Race Types

[Still to-do!]

These are different versions of the standard race. You can enter a tournament of any of these modes. I will not list the Standard Race as this is obvious- What isn’t, is what’s left:

Skirmish Race Type

[Still to-do!]

Your ships have extended shields at 10x their original capacity- but once you’re out, you’re out. This is a last-man-standing race to 10 laps. If you finish, you score 20 XP, if you don’t, you get nothing!

Death Bowl Race Type

[Still to-do!]

Ditch the track and replace it with an arena!

Your ships have extended shields at 10x their original capacity- but once you’re out, you’re out.

Try to survive. Ram, shoot, blow up the other vehicles and be the last man standing. XP is distributed as per a standard race.

New Name

Let’s face it, Xspeed is a terrible name. It’s a shame that Red Forest no longer applies as I loved that.

With that in mind- if you guys can think of a name, we’ll choose one. We’ll pop your name high up in the credits for that one!

 

And that’s where we’re at.

There’s still LOADS to do. The AI for Arena mode is already in (the whole game used to be an arena battle game!) so that’s some time saved. I expect Tournament Mode and maybe Skirmish will be in within the next 4 weeks.

We’re looking to get this released for November on whatever platforms we can wedge it onto.

Right- More next month. Thanks for reading!

 

 

 

 

 


X-Speed (Red Forest part 2)

Continued  from this post:

With Red Forest, I wanted a hover-racer, but I needed it to be easy to update and add extras. The amount of effort required to create each track was immense. How could I solve this problem?

X Speed

WHEEEEE!

 

It quickly became obvious that although I liked the feeling of the simulated hover vehicles moving over bumpy terrain, others disagreed. This combined with the effort required for each track made me think:

What if I procedurally created my tracks?

I then found this post, which got me started on my idea. I could remove my terrain, lay out waypoints and generate a track to follow them. Awesome! Getting that to work well was very, very difficult at first- I’ll go into more detail on how I fixed that in a future post, because it’s quite interesting, but it doesn’t fit here.

I bought a cheap “city building” pack from the Unity Asset store and spent quite some time working on a track generator that produces quite interesting tracks with a city theme. As a result, we could no longer call the game Red Forest- now it’s called X-speed, until we can get a better name for it!

So what’s different?

  • AI ships use 75% less Raycasts than Player ships to reduce CPU usage on mobile devices. the player ship still uses all 4 for full “hover” simulation. You don’t notice the CPUs using full hover simulation so this is a massive saving for minimal change to gameplay.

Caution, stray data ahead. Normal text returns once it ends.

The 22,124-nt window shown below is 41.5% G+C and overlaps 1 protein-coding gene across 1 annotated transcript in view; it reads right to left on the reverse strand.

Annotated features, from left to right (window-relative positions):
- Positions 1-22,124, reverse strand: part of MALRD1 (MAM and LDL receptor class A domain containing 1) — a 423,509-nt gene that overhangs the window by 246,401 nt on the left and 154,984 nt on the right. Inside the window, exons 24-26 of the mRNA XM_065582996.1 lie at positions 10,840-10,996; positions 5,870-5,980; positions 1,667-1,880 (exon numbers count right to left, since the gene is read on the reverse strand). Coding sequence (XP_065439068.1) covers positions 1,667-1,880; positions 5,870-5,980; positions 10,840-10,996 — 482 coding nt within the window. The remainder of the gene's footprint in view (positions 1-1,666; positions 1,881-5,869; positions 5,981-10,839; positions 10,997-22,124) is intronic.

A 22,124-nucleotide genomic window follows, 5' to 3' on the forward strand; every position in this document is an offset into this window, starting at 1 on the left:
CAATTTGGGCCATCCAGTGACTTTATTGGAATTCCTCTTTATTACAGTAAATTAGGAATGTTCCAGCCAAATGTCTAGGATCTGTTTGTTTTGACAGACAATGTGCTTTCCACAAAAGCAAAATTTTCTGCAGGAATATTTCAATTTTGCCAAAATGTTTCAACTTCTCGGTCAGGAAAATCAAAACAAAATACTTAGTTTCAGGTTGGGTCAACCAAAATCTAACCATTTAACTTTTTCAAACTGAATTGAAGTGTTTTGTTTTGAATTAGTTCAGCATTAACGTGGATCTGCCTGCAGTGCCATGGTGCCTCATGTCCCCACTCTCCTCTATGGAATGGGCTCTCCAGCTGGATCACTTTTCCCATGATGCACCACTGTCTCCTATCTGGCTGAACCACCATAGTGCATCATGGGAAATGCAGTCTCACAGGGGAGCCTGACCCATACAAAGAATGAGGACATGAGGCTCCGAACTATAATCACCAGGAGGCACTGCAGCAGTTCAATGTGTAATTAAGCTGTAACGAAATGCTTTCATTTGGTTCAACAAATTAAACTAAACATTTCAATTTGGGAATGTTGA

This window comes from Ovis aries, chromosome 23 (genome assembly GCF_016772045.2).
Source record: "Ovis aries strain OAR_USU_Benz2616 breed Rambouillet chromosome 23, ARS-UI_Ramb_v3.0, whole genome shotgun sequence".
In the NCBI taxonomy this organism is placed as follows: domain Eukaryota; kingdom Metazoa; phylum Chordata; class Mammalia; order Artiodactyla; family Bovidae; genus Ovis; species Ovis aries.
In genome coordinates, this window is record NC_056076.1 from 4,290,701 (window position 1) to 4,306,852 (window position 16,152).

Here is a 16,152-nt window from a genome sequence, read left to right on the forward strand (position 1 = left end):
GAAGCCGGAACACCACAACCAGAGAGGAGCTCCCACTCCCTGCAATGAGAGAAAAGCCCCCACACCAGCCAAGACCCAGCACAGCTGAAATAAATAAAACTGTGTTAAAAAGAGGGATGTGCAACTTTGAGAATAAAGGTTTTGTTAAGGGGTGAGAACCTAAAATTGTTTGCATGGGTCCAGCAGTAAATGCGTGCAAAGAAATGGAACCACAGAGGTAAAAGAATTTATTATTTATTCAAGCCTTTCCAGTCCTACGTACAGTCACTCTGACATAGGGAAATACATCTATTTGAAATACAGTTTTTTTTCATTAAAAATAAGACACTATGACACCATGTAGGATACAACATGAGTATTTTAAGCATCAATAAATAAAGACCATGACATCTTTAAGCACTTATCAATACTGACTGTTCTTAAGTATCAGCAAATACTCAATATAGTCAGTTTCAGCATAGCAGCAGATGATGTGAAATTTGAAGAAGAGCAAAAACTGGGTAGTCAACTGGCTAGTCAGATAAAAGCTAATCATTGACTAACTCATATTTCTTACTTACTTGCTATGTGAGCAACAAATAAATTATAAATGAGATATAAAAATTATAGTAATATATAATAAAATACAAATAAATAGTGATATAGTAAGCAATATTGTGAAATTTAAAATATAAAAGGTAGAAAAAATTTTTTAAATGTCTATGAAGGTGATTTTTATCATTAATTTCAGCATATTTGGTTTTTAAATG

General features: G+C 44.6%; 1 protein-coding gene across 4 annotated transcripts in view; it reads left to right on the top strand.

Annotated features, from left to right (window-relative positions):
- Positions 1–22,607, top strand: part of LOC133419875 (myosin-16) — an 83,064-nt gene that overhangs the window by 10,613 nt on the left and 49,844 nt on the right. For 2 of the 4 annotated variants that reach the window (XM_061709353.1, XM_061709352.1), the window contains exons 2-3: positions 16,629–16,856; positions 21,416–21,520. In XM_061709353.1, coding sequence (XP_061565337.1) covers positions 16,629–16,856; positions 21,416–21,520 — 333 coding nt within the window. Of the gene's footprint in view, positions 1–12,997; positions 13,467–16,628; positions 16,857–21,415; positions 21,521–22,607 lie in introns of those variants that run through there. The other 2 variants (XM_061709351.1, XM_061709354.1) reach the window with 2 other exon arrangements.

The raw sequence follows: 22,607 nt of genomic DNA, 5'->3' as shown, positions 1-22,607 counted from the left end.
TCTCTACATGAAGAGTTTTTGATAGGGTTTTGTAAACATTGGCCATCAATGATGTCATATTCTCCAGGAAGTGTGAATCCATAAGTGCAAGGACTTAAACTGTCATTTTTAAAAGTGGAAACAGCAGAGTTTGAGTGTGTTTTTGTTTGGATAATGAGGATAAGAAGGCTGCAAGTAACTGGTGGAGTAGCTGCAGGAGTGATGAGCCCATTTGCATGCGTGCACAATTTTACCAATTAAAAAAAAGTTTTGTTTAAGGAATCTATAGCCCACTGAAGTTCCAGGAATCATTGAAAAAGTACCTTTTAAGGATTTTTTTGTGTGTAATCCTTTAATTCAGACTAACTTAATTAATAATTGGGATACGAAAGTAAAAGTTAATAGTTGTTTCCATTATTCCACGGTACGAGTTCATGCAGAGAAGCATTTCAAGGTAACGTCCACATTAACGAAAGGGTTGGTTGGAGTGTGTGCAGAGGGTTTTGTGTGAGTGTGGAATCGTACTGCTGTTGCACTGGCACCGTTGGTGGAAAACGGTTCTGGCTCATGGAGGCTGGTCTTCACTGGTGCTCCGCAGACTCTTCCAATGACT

• Procedurally generated tracks: The tracks generate city pieces around the racing area giving it a populated feel.
  • Better textures: I wrote a ship shader so that each ship is a single pass render, rather than three passes is Red Forest. I wrote a single shader that takes a base detail map, and second and third texture layers that are used as paint layers. It’s specular too, so they look nice and shiny, and all in a single draw call!
  • Shadows: Unity added shadows to Unity Basic recently, and as a result, there’s a HUGE improvement in visuals on desktop platforms!
  • Better physics on the player ship: Ships now gain speed going down ramps and can better handle up-ramps.
  • SPEED: Its faster than Red Forest- more of the adrenaline pumping racing action. Not only does it feel faster, but it runs faster, too. Less CPU and GPU usage as there’s no terrain system and the internal calculations have been refactored.
  • Controls: They’re less juddery when the framerate drops, and as of the next update, keyboard control is now viable. Previously, keyboard controls were terrible and too sensitive.

You can play the current Xspeed prototype here. At the moment, the track generator occasionally puts a city piece on the track. A fix has already been prepared and will be uploaded after testing.


Gravity Ed

So, so far I’ve managed not to put a thing about my pet project, Gravity Ed, on here, which seems absolutely DAFT.

 

CameraZOOM-20120627110619482    ged2     ged5

 

 

 

 

Gravity Ed started life about 18 months ago when I scribbled a 1-screen puzzle on a piece of paper:

CameraZOOM-20120627110619482

 

 

 

And it fast grew into a little old platformer (Here’s a playable version of the first prototype.)

I created most of the visuals myself- not bad considering I’m no artist! It took a couple of months to get to where you see it below (press E in the demo above to get the editor.)

 

Ged1ged2

ged3

 

 

The idea was that you’d need to use the gravity wells (You can see them when playing) to open up paths to the finish. Sometimes you could see a gravity well but you couldn’t reach it- What to do? Find an item, pick it up,  jump at the gravity well and throw it. It’ll then get carried away following the gravity well and land on a trigger, opening the door.